Hamilton, Madison, and Jay

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Location: Mesa, Arizona, United States

Who are we? We're a married couple who has a passion for politics and current events. That's what this site is about. If you read us, you know what we stand for.

Sunday, November 18, 2007

More foolishness from John McCain

The man's had his share of idiotic moments which is why he's not doing well in his latest bid for the presidency. But stating that he'd reject Secret Service protection if elected has got to be one of the worst verbal gaffes he's made in a long time:

John McCain often says on the campaign trail that he wants to take on the system in Washington. Usually, he's talking about congressional spending and pork-barrel projects. But he also wants to challenge the system of protection that forces presidents to live life in a bubble.

"It's my intention, if we win this nomination, to reject Secret Service," he said during one of his many conversations with reporters on his Straight Talk Express this weekend. "Why do I need it?"

He adds: "The day that the Secret Service can assure me that if we're driving in the motorcade and there's a guy in a rooftop with a rifle, that they can stop that guy, then I'll say fine. But the day they tell me, 'well, we can't guarantee it,' then fine, I'll take my chances."

McCain rejected Secret Service protection in 2000, after winning the New Hampshire primary. But he wants to go further, rejecting the massive security apparatus should he become president."It's the inconvenience," McCain said.

"It's the inconvenience it causes people. It's a waste of the taxpayers money. It's just everything I don't like."

McCain admitted that a modern American president can't live without Secret Service protection. But he said presidents have let the protection get out of hand.

He recalled a time during Bill Clinton's presidency, when Clinton and his wife, the first lady, both had events in New York City, each traveling with large security caravans. "The island of Manhattan was gridlocked," he recalled.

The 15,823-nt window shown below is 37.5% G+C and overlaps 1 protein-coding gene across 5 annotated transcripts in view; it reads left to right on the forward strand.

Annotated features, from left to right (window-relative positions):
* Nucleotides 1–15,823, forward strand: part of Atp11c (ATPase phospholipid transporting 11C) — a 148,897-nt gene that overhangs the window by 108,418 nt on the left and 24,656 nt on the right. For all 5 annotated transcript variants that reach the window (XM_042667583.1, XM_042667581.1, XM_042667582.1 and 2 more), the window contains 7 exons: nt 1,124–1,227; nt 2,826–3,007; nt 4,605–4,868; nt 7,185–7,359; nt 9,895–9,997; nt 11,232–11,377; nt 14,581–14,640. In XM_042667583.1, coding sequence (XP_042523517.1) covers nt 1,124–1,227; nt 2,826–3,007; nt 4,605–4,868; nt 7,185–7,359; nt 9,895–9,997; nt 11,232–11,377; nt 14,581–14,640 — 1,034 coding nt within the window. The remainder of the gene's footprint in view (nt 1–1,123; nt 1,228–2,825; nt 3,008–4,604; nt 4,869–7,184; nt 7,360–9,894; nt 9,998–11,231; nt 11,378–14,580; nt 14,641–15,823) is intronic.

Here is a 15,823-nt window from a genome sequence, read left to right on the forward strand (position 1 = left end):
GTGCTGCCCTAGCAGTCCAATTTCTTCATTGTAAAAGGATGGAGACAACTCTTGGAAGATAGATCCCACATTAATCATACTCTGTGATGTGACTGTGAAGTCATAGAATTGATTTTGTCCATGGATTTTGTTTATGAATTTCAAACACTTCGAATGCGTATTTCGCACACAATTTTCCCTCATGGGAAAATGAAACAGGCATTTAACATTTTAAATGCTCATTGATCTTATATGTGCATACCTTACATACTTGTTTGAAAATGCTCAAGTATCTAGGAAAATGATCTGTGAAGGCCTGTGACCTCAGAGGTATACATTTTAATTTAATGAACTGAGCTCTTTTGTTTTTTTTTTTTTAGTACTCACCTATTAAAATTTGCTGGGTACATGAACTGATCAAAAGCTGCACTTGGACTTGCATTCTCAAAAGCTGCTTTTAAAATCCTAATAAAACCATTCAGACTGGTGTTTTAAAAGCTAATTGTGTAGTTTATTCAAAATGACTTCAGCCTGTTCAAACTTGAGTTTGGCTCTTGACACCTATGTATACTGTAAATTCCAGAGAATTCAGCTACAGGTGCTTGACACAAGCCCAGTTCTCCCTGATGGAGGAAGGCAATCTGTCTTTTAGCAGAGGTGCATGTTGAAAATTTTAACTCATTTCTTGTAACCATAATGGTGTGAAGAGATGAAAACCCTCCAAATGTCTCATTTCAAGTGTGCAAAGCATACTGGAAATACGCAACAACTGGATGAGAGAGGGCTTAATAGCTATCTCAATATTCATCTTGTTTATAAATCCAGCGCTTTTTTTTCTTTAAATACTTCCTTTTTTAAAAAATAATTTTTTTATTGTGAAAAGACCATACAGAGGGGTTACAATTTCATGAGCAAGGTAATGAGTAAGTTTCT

The security overkill, he said, causes presidents to work differently than they otherwise might, he said.

Let's take a look at the idea of assassinating the president, shall we? There have been eighteen attempts to assassinate sitting or former presidents. Four were successful (McKinley, Lincoln, Garfield, and Kennedy). The Secret Service has a long and proud heritage of being willing to put their lives on the line to protect the president. At times, some have complained of their tactics of protecting the president, but these are skills they need to make sure that the president stays alive.

The president is a keeper of secrets, all relevant to the functioning of the nation. You don't have to have witnessed Kennedy's assassination, or lived through the aftermath, to know that the nation grieves deeply when the president is killed. In fact, even when Lincoln was shot, and despite the fact that the South had lost the Civil War, as Booth was about to flee to Virginia, he wrote in his journal that he found little sympathy for his action:

"[W]ith every man's hand against me, I am here in despair. And why; For doing what Brutus was honored for ... And yet I for striking down a greater tyrant than they ever knew am looked upon as a common cutthroat"

Point being is that while we can see the frustration the president may have with the way the Secret Service does it's job, they are there for a reason. They are there to protect him at any and all costs. Yes, when the president travels across the country, the security involved does snarl traffic, and makes things a general nightmare for citizens of the city he's visiting. But if this didn't happen, there would be far more attempts on his life. Cranks and nutcases abound, especially int his world we live in today, and there's no shortage of crazies that would be willing to trade their life to kill the president.

John McCain doesn't need to worry about this, though. He's not going to get the nomination, nor will he be elected to serve as the president. But his rebuke of the Secret Service and the job they perform shows just how little he understands about the presidency itself.

HT: Gabriel at Ace of Spades

Publius II


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